One board member indicates money set aside to help lure firms to the area could be put to better use in aiding local companies
After turning down the opportunity to use state and local tax incentives to try to secure the relocation of a national firm’s corporate headquarters to Sarasota, the Sarasota County Commission has asked County Administrator Tom Harmer to oversee a thorough staff report on the process that led to the May 24 discussion of “Project Mulligan,” followed by recommendations for future board action.
Referring to funds the county has set aside for tax incentives, Commissioner Charles Hines suggested, “Maybe we take this money and think of … other ways to use it,” such as partnering with the private sector in a program that would lead to the creation of higher-paying jobs at existing county firms.
Harmer pointed out that representatives of the Economic Development Corp. (EDC) of Sarasota County already are scheduled to make a presentation to the commission on June 21 about their strategic planning. He said he would make certain the report was completed prior to that, so the commissioners could take that opportunity to ask questions of the EDC group.
Commissioner Christine Robinson brought up the issue during the portion of the board’s regular meeting on May 24 that was devoted to business the members wished to raise for their colleagues’ consideration.
Earlier that day, the board voted 4-1 — with Commissioner Carolyn Mason in the minority — to deny a total of $1,584,000 in state and local incentives to a national roofing company that EDC President and CEO Mark Huey said had the potential of creating $100 million in annual economic impact on the county when the firm was fully staffed. The county would have paid $216,000 over eight years to fulfill a state requirement of a 20-percent match for the incentives package. Altogether, the county would have paid $720,000 over five years if the company provided all 180 county jobs that it had promised. The $720,000 represented $4,000 per job, with the firm asserting its average starting wage in Sarasota County would be $58,757; that is 150 percent of the average annual county wage.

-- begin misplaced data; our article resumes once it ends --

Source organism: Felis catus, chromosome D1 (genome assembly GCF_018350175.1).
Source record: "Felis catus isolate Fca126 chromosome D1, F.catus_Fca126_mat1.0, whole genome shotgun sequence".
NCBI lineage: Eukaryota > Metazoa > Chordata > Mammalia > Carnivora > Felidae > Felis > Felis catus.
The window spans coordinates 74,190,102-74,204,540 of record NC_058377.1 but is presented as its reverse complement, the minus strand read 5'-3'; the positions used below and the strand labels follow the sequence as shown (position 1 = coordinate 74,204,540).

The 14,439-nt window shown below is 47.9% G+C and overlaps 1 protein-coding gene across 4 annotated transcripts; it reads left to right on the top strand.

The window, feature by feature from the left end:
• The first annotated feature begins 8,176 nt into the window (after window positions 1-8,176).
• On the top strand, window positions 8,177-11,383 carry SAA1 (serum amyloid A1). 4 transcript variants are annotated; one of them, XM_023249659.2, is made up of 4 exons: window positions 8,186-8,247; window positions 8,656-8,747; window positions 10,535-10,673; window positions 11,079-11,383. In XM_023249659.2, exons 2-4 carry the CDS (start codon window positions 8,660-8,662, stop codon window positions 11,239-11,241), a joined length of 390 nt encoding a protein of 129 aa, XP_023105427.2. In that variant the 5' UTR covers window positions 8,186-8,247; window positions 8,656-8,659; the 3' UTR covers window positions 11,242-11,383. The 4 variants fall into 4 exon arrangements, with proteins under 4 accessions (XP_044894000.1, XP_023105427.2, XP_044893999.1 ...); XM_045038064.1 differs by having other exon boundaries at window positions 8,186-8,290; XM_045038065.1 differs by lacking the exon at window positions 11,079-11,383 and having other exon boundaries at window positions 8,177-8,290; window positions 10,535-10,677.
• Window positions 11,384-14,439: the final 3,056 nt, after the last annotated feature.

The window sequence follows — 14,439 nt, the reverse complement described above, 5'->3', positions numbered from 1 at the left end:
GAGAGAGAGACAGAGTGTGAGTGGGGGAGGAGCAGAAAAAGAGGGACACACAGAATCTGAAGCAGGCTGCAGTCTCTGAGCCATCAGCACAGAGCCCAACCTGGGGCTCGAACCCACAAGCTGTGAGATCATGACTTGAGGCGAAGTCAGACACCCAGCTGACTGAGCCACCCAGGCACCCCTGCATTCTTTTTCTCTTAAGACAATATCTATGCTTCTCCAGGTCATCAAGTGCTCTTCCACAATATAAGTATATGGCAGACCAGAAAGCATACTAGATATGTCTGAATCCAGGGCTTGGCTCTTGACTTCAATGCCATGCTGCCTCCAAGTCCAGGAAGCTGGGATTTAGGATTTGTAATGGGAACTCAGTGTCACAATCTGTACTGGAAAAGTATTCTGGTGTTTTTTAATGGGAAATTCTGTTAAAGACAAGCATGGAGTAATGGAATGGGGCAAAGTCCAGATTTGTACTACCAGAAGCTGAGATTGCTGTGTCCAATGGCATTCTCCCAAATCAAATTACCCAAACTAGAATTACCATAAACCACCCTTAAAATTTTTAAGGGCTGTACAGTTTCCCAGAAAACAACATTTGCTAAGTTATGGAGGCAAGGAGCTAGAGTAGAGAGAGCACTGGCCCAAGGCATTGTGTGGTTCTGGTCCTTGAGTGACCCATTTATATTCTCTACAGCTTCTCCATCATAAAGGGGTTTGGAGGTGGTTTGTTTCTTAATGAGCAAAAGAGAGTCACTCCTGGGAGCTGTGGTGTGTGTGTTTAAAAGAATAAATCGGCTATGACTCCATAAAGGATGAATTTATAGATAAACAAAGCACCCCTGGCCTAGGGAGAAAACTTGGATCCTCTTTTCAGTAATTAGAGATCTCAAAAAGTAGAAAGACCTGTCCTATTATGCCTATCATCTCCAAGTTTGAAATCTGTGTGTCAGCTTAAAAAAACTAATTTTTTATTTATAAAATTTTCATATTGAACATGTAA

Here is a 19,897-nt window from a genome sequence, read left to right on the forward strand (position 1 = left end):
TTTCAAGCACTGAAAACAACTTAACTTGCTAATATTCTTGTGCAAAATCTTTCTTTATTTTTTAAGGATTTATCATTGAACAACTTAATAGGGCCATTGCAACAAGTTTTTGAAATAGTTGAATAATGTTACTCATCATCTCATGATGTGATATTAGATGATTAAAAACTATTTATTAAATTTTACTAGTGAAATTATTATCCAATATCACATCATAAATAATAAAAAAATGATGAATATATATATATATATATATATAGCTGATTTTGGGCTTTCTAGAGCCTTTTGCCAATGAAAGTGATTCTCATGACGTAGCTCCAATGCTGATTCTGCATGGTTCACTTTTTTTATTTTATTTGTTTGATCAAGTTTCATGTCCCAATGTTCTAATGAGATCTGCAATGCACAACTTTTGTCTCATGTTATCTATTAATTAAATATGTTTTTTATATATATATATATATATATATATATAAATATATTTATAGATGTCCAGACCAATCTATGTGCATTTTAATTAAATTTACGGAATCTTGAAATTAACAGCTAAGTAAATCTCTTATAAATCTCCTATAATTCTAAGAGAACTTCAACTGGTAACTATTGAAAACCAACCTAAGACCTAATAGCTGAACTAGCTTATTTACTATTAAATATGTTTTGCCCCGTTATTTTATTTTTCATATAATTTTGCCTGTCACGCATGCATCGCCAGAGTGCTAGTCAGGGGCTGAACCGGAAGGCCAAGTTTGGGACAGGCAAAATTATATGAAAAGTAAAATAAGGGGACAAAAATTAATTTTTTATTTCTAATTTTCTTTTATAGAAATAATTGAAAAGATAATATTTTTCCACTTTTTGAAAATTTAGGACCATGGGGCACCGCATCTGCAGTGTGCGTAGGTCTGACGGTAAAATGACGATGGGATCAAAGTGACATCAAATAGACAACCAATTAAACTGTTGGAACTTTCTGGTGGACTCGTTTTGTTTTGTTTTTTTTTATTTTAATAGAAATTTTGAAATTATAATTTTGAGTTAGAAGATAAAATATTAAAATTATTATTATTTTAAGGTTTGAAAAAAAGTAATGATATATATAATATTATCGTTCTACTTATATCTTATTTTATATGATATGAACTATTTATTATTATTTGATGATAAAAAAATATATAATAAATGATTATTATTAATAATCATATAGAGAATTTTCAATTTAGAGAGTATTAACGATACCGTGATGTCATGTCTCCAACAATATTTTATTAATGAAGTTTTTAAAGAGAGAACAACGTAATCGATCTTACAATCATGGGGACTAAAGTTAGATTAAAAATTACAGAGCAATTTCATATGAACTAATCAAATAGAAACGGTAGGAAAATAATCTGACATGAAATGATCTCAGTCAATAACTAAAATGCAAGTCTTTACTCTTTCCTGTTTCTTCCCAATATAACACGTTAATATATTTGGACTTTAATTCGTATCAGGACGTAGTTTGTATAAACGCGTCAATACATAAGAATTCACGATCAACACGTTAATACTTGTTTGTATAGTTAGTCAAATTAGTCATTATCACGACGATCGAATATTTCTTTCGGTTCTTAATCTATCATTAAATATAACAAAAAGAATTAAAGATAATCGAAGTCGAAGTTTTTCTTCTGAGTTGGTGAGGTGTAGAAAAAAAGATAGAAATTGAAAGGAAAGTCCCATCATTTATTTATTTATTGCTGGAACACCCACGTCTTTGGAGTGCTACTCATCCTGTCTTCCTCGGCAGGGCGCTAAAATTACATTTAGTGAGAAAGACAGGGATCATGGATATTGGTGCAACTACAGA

An in-depth look
When Robinson raised the matter on the afternoon of May 24, she said she was still trying to understand whose responsibility it was to handle various aspects of the incentives process in the county. The background material provided to the commission in advance of the meeting was prepared by county staff, she pointed out, but Huey was the one who made the presentation. Further, she said, “I think we have some line-blurring” in regard to who is responsible for outreach to the public about such a proposal.
Prior to Huey’s appearance, the board heard protests from 19 representatives of roofing companies, or organizations in Sarasota and Manatee counties whose members are small businesses, including roofers and other contractors.
“I’m throwing an idea out,” she continued: asking Harmer to have staff provide a detailed report of the process from the time a representative of the county is contacted by a firm interested in earning tax incentives until the time the matter comes to the County Commission for action.
“I was shocked to learn … that the board doesn’t vote on [such packages],” Chair Al Maio said of the EDC.